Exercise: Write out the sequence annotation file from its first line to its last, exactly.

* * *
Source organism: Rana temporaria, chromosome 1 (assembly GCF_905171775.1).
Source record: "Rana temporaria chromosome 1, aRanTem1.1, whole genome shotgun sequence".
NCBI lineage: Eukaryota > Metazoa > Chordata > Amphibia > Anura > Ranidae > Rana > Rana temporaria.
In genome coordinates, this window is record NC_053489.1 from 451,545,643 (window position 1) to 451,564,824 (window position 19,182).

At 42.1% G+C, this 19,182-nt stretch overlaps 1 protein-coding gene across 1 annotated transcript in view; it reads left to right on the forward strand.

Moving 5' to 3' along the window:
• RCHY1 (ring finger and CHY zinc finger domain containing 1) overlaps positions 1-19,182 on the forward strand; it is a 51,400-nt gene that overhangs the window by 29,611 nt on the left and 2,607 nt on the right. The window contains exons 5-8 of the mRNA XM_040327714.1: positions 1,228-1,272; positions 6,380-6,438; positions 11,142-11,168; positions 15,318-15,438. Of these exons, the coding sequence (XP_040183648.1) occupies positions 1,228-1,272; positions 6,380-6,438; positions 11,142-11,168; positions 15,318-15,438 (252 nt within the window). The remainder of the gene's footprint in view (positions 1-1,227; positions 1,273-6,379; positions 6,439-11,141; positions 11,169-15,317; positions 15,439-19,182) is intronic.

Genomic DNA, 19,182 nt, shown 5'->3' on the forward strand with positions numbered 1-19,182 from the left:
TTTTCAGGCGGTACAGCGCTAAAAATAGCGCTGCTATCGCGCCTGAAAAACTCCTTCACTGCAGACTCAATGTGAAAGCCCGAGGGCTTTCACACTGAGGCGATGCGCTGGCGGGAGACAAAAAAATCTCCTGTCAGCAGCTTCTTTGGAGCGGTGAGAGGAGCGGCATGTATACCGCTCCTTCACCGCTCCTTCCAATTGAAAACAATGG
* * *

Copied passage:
Source organism: Rana temporaria, chromosome 1 (assembly GCF_905171775.1).
Source record: "Rana temporaria chromosome 1, aRanTem1.1, whole genome shotgun sequence".
NCBI lineage: Eukaryota > Metazoa > Chordata > Amphibia > Anura > Ranidae > Rana > Rana temporaria.
In genome coordinates, this window is record NC_053489.1 from 451,545,643 (window position 1) to 451,564,824 (window position 19,182).

At 42.1% G+C, this 19,182-nt stretch overlaps 1 protein-coding gene across 1 annotated transcript in view; it reads left to right on the forward strand.

Moving 5' to 3' along the window:
• RCHY1 (ring finger and CHY zinc finger domain containing 1) overlaps positions 1-19,182 on the forward strand; it is a 51,400-nt gene that overhangs the window by 29,611 nt on the left and 2,607 nt on the right. The window contains exons 5-8 of the mRNA XM_040327714.1: positions 1,228-1,272; positions 6,380-6,438; positions 11,142-11,168; positions 15,318-15,438. Of these exons, the coding sequence (XP_040183648.1) occupies positions 1,228-1,272; positions 6,380-6,438; positions 11,142-11,168; positions 15,318-15,438 (252 nt within the window). The remainder of the gene's footprint in view (positions 1-1,227; positions 1,273-6,379; positions 6,439-11,141; positions 11,169-15,317; positions 15,439-19,182) is intronic.

Genomic DNA, 19,182 nt, shown 5'->3' on the forward strand with positions numbered 1-19,182 from the left:
TTTTCAGGCGGTACAGCGCTAAAAATAGCGCTGCTATCGCGCCTGAAAAACTCCTTCACTGCAGACTCAATGTGAAAGCCCGAGGGCTTTCACACTGAGGCGATGCGCTGGCGGGAGACAAAAAAATCTCCTGTCAGCAGCTTCTTTGGAGCGGTGAGAGGAGCGGCATGTATACCGCTCCTTCACCGCTCCTTCCAATTGAAAACAATGG